Invalid Comparison?

In a written response, Drs. Cosgrove and Krimsky told Medscape Medical News: "Our paper accurately reported the commercial ties of DSM-5 members, as we obtained this data from the disclosure forms they submitted to the APA. We reported commercial ties as defined by the APA itself."

In his statement, Dr. Oldham asserts that the authors' comparison of DSM-IV and DSM-5 Task Force and Work Group members is "not valid" because there were no disclosure requirements for journals, symposia, or the DSM-IV Task Force at the time of the 1994 release of DSM-IV.

Drs. Cosgrove and Krimsky disagree:

"The first study we conducted on the DSM-IV and DSM IV-TR (Text Revision), published in 1994 and 2000, respectively, was based on objective information we obtained from published sources since the DSM did not disclose at that time the financial interests of panel members," they told Medscape Medical News.

"We used the same methodology in the current study, although the sources of information were different because DSM-5 did a lot of work for us by disclosing the financial ties. Thus, the statement that our comparison does not work is wrong," they added.

Dr. Oldham emphasizes in his statement that in assembling the DSM-5's Task Force and Work Groups, "the APA's Board of Trustees developed an extensive process of written disclosure of potential conflicts of interest."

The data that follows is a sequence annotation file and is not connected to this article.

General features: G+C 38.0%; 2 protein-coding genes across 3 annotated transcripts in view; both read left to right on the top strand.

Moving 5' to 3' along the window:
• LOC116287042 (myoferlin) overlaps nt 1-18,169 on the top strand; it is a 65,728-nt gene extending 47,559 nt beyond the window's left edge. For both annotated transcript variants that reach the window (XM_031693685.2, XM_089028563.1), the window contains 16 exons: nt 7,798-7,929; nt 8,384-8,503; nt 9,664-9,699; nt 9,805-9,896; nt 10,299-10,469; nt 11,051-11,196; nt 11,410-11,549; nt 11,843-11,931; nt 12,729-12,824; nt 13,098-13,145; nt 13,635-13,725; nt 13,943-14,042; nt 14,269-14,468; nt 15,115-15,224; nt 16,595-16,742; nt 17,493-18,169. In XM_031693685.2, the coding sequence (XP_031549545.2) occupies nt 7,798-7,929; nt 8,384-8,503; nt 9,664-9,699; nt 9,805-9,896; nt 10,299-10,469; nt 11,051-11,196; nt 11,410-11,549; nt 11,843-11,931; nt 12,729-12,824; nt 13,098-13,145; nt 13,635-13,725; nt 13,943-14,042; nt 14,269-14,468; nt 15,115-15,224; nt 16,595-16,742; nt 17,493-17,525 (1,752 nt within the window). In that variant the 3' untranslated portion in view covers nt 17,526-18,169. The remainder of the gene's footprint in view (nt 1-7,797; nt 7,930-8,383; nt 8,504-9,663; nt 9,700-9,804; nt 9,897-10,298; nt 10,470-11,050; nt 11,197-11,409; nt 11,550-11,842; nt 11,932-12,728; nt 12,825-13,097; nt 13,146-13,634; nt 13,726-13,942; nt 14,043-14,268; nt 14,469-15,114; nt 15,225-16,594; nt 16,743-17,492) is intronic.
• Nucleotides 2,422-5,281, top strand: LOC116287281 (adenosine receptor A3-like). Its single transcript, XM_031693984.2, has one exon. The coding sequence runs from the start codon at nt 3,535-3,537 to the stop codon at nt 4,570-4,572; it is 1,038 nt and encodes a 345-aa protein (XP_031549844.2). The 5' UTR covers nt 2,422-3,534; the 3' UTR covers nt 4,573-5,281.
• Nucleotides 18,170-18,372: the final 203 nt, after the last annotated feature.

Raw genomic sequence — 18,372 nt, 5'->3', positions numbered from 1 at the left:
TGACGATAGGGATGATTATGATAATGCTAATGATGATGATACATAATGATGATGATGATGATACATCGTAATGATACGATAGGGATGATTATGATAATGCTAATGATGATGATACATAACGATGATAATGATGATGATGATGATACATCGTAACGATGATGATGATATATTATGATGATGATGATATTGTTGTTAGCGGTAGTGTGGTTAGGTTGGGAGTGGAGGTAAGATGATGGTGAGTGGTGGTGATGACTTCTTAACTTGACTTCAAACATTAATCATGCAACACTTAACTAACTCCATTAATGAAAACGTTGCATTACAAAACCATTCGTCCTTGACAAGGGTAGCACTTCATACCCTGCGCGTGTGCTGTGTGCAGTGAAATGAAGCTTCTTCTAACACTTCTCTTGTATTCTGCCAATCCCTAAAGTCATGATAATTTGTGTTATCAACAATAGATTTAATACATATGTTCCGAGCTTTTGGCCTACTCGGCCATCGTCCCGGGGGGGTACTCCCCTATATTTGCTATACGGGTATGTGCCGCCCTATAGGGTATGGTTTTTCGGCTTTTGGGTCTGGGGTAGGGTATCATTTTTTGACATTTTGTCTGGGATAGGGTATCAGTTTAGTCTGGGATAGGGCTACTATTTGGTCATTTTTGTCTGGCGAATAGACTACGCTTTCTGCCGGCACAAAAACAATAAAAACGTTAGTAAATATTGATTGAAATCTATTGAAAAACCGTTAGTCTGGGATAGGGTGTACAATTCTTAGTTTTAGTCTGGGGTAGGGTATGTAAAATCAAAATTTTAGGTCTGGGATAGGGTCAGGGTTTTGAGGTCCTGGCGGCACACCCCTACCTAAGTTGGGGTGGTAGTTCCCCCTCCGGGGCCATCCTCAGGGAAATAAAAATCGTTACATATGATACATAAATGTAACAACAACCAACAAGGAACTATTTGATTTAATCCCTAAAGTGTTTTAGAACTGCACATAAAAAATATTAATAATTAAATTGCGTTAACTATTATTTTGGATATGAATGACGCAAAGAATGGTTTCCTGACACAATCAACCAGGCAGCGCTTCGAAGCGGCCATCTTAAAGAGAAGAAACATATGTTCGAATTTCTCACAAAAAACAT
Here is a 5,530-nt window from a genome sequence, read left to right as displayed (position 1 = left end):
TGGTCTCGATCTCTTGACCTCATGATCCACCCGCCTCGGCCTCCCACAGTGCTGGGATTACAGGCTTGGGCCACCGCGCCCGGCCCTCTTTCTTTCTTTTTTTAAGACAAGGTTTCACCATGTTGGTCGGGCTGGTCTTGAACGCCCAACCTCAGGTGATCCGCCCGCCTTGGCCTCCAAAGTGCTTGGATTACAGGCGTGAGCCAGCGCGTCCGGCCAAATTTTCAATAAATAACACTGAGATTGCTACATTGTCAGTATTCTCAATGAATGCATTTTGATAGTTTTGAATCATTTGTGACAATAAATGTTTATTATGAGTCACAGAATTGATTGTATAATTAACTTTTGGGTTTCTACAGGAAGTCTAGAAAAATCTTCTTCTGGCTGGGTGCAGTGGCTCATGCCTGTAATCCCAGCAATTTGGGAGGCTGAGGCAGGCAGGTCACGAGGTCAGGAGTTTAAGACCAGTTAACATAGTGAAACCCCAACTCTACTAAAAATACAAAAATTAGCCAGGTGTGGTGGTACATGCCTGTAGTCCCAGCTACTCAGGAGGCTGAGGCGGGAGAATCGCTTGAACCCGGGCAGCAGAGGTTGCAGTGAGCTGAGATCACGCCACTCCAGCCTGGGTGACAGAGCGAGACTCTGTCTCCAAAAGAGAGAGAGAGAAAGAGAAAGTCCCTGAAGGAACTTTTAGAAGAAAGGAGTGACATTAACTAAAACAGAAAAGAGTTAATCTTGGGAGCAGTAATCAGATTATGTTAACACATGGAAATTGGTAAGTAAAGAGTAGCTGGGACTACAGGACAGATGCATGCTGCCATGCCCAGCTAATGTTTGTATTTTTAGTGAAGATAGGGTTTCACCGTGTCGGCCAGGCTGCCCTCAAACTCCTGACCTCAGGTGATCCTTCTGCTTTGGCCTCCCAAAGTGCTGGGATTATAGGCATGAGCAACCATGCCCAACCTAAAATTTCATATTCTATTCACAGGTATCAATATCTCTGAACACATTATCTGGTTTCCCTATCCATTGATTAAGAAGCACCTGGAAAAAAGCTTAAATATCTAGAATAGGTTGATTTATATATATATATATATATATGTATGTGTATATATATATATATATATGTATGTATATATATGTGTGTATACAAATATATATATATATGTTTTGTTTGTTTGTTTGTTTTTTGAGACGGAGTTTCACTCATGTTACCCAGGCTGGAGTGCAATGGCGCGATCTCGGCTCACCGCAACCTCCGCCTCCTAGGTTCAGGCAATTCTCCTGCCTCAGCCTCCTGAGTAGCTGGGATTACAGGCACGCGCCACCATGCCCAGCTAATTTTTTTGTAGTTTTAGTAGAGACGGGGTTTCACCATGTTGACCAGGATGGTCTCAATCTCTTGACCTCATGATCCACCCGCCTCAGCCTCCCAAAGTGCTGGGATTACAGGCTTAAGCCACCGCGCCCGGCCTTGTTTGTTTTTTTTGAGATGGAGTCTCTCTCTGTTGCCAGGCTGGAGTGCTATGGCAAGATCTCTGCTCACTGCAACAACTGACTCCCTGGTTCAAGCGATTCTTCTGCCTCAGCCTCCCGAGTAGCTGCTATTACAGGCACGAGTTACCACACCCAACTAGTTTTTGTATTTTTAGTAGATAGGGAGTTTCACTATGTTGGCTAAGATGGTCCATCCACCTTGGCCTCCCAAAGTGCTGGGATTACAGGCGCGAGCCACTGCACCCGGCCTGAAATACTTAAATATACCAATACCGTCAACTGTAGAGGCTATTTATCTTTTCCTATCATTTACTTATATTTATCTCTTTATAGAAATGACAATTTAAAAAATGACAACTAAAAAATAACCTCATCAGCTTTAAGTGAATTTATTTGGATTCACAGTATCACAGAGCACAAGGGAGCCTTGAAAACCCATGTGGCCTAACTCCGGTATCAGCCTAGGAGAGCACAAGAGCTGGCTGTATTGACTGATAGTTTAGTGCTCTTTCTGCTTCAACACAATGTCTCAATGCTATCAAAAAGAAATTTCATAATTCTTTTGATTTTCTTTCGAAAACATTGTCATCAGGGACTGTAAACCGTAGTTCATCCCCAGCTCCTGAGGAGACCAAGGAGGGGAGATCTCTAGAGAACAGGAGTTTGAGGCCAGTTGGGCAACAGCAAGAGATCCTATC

Serious Issue

He added, "These disclosures are required of all professionals who participate in the development of DSM-5. An independent APA committee reviews these disclosure documents, which are updated annually or whenever a member's financial interests change. Individuals are only permitted to serve on a work group or the Task Force if they are judged to have no significant financial interests."

Dr. Oldham also noted that the "Board of Trustees' guiding principles and disclosure policies for DSM panel members require annual disclosure of any competing interests or potentially conflicting relationships with entities that have an interest in psychiatric diagnoses and treatments."

"In addition, all Task Force and Work Group members agreed that, starting in 2007 and continuing for the duration of their work on DSM-5, each member's total annual income derived from industry sources would not exceed $10,000 in any calendar year.

"This standard is more stringent than requirements for employees at the National Institutes of Health and for members of advisory committees for the Food and Drug Administration. And since their participation in DSM-5 began, many Task Force members have gone to greater lengths by terminating many of their industry relationships," Dr. Oldham said.

Dr. Oldham believes that potential financial conflicts of interests are "serious concerns that merit careful, ongoing monitoring. The APA remains committed to reducing potential bias and conflicts of interest through our stringent guidelines."

Dr. Cosgrove and Dr. Krimsky received no specific funding for writing the essay. Dr. Cosgrove, Dr. Krimsky, and Dr. Oldham have disclosed no relevant financial relationships.

PLoS Medicine. Published online March 13, 2012. Full article